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Old 02-12-2004, 03:57 AM   #1
sdandeker
LQ Newbie
 
Registered: Sep 2003
Location: UK
Distribution: Gentoo
Posts: 22

Rep: Reputation: 15
Talking "how do I extract a number from a text file using shell command?"


Hello shell script programmers!
Im new to all this so go easy on the explanations please.

I want to use Shell commands only (Not perl) to ping a destination and then assign the average value to a variable.

Ive managed to do it using a combination of 'grep' and 'cut' but I run into problems when the result is more than 100.000 ms or less than 10.000ms since the number of digits is different. Make sense?

So I have:

ping -c 3 "$ip">temp1
grep "rtt" temp1 | cut -b31-36>temp2
read average<ukbabi1u2

This assigns the latency to $average. The cut command simply picks the average value from the line:

rtt min/avg/max/mdev = 63.385/78.393/97.608/14.284 ms

BUT if the results are not xx.xxx then it picks the wrong section.

Any better solutions?
 
Old 02-12-2004, 05:20 AM   #2
dennisa
LQ Newbie
 
Registered: May 2003
Location: Sweden
Distribution: Debian
Posts: 3

Rep: Reputation: 0
how about this:

Code:
average=`ping -c 3 "$ip" | grep rtt | cut -d = -f 2 | cut -d / -f 2`
it will ping the other box, grep the line with the numbers, get the numbers to the right of the equal sign, get the second number in the list and put the result in the variable named average.

/ Dennis
 
Old 02-12-2004, 09:41 AM   #3
homey
Senior Member
 
Registered: Oct 2003
Posts: 3,057

Rep: Reputation: 56
Using cut , you can count the fields ( f5 and f4 ) separated by the delimitator ( -d/ ) so if you have
rtt min/avg/max/mdev = 63.385/78.393/97.608/14.284 ms
cut -d/ -f5 | cut -d/ -f4 should get you to the right place.

Code:
#!/bin/bash
echo
echo ""
echo "Enter hostname or ip address: "
read host
echo
ping -c 3 ${host} | grep --max-count=1 'rtt' |cut -d/ -f5 | cut -d/ -f4 >temp.txt
ip="temp.txt"
cat ${ip} | \
while read avg
do
echo " average is $avg"
echo
echo
done
 
Old 02-12-2004, 09:54 AM   #4
jazernorth
Member
 
Registered: Jan 2004
Location: Green Bay
Distribution: RedHat 8.0, LFS-5.0
Posts: 100

Rep: Reputation: 15
This might be a little overboard, but this is what I use to ping my ISP every 10 minutes. We had an argument over connection uptime, and I won. I had proof that their connection was not up. I had to use this to do it. So, here is what I used to as a cron job.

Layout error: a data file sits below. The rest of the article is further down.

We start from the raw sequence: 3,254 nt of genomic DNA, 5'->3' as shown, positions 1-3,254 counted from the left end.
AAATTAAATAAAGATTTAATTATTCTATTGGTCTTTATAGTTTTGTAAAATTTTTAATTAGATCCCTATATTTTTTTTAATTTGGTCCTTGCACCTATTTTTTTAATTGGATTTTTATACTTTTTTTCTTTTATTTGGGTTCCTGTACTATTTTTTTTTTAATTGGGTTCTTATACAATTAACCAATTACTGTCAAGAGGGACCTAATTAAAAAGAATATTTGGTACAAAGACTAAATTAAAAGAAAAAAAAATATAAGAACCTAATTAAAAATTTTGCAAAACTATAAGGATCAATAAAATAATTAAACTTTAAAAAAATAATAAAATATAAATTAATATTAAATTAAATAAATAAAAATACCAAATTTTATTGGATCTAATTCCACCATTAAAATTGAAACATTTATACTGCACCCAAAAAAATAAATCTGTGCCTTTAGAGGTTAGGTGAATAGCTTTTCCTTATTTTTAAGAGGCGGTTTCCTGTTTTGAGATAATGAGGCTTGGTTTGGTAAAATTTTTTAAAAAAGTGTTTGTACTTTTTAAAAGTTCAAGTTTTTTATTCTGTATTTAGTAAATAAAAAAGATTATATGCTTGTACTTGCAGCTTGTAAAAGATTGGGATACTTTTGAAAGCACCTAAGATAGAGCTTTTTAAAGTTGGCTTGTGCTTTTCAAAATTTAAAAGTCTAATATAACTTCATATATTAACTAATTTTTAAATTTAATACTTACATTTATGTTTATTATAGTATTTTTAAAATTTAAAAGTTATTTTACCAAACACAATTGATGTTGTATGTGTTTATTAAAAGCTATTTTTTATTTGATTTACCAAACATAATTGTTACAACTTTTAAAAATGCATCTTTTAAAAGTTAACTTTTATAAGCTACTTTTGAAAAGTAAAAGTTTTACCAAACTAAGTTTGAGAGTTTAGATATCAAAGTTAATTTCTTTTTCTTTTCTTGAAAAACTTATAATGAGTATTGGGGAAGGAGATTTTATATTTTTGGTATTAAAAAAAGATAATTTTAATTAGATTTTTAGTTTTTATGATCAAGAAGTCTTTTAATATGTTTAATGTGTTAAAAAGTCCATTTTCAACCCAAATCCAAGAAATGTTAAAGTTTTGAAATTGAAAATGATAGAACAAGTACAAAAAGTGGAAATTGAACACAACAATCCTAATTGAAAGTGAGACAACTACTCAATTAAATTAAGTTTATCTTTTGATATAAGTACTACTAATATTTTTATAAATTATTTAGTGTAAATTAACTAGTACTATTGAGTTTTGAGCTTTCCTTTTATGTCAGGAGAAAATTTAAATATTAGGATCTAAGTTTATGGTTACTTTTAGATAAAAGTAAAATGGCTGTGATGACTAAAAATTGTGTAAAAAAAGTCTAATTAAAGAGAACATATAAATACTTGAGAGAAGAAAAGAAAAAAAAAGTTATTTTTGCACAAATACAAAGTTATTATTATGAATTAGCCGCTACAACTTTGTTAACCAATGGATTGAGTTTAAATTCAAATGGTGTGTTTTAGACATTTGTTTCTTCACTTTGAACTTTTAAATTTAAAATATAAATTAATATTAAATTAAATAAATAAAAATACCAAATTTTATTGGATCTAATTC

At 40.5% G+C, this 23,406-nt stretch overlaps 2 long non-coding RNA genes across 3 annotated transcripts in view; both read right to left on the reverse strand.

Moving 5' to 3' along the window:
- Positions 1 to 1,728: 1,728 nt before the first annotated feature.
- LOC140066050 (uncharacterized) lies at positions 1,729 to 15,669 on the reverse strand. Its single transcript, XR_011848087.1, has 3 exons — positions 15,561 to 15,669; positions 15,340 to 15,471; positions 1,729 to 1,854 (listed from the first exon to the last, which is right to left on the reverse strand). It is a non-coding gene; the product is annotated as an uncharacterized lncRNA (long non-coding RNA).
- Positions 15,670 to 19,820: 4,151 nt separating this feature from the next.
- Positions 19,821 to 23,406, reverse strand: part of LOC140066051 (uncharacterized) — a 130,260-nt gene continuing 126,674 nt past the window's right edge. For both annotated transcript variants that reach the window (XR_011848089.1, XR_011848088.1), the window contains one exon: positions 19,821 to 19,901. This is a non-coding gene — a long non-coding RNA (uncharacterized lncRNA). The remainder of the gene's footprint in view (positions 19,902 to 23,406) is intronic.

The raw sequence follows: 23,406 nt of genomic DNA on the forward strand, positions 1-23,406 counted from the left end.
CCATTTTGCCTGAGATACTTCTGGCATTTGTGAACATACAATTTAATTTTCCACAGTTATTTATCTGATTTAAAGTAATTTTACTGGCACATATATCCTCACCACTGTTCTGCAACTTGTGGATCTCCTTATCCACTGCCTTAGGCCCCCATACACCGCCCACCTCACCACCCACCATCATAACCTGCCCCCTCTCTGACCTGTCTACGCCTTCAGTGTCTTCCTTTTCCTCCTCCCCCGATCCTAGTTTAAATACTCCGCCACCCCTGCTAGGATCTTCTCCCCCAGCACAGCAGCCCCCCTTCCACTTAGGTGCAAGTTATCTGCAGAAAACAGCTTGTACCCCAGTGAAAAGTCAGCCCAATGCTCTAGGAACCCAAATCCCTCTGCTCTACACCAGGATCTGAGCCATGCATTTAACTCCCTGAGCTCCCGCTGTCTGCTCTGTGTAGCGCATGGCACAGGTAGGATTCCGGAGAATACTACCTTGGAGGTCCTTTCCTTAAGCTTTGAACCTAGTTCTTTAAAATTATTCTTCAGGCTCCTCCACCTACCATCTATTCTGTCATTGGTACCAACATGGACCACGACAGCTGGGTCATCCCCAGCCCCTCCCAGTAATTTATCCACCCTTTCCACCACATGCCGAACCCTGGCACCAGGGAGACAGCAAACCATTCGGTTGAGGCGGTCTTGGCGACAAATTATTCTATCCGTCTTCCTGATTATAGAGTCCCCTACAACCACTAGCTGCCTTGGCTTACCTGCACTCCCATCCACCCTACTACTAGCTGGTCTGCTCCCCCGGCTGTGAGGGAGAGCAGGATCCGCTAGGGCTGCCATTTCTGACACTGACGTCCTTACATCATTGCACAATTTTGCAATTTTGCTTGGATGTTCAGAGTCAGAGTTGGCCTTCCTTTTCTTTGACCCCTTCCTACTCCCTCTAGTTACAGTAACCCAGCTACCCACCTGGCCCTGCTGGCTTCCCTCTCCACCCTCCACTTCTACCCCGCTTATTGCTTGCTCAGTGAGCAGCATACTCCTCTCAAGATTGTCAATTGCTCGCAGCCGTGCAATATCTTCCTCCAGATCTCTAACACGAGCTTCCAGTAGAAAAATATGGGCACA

Someone else might be able to clean it up for you, but it does the job.

Code:
#!/bin/env python

import os, string                               # This imports String and system functions
import time

tempfile = "/tmp/pingfile"
logfile = "/var/log/pingrate.log"
ipaddr ="xxx.xxx.xxx.xxx"
ptime = "50"

date1 = time.localtime()
date2 = string.split(str(date1), ',')
datecent = date2[0][1:5]

for i in range (1,6) :
    date2[i] = string.replace(date2[i], ' ', '0')
    date2[i] = string.replace(date2[i], ' ', '0')
    date2[i] = string.replace(date2[i], ' ', '0')

seconds = date2[5][1:3]
minutes = date2[4][1:3]
hours = date2[3][1:3]

if (date2[5][2:3] == '') :
    seconds = date2[5][0:2]

if (date2[4][2:3] == '') :
    minutes = date2[4][0:2]

if (date2[3][2:3] == '') :
    hours = date2[3][0:2]
fulldate = "%s/%s/%s" % (date2[1], date2[2][1:3], datecent)
fulltime = "%s:%s:%s" % (hours, minutes, seconds)

os.system ("ping %s -w %s | grep tt | grep -v ttl > %s" % (ipaddr, ptime, tempfile)) # This does the ping. I can't deal with the outpute directly. So,
                # instead I write it to a file

exist = os.path.isfile ('%s' % (tempfile))
if (exist) :                                           # See the file was created correctly
        file = open( tempfile, 'r' )
        recs = file.readlines()                 # stores the file into the varialbe recs
        length = len(recs)                      # gets the number of lines in recs (the file)

        if (length > 1) :                           # If there are at least 2 lines
            a = recs[length - 2]                # Sets a to the 2nd to last line
            b = recs[length - 1]

            b2 = string.split(b,'/')            # Does same thing to b, but uses '/' as the delimiter
            Ave = b2[4]
            Max = b2[5]
            a2 = string.split(a, ' ')           # Makes an array, a2, where the elements are the portions of 'a' between ' '
            Sent = a2[0]                                # Gets the first ele of a2 (number of packets sent)
            Received = a2[3]
            Percent = a2[5]
            Lost = int(Sent) - int(Received)    # Computes the number of packets lost. Sent and Received are strings, so they \
            RTime = string.split(a2[8], 'm')

            message = "%s, %s, ip=%s, Sent=%s, Lost=%s, Per=%s, Avg=%s, Max=%s ms, RTime=%s" % \
                (fulldate, fulltime, ipaddr, Sent, Lost, Percent, Ave, Max, RTime[0])

            #   print message
            os.system ("echo %s >> %s" % (message, logfile))    # prints out the message.  You can just redirect
                                                                # this wherever you want
        if (length < 2) :
            os.system ("echo %s, %s, ip=%s, FAILED 100 PERCENT >> %s" % (fulldate, fulltime, ipaddr, logfile))
 
  


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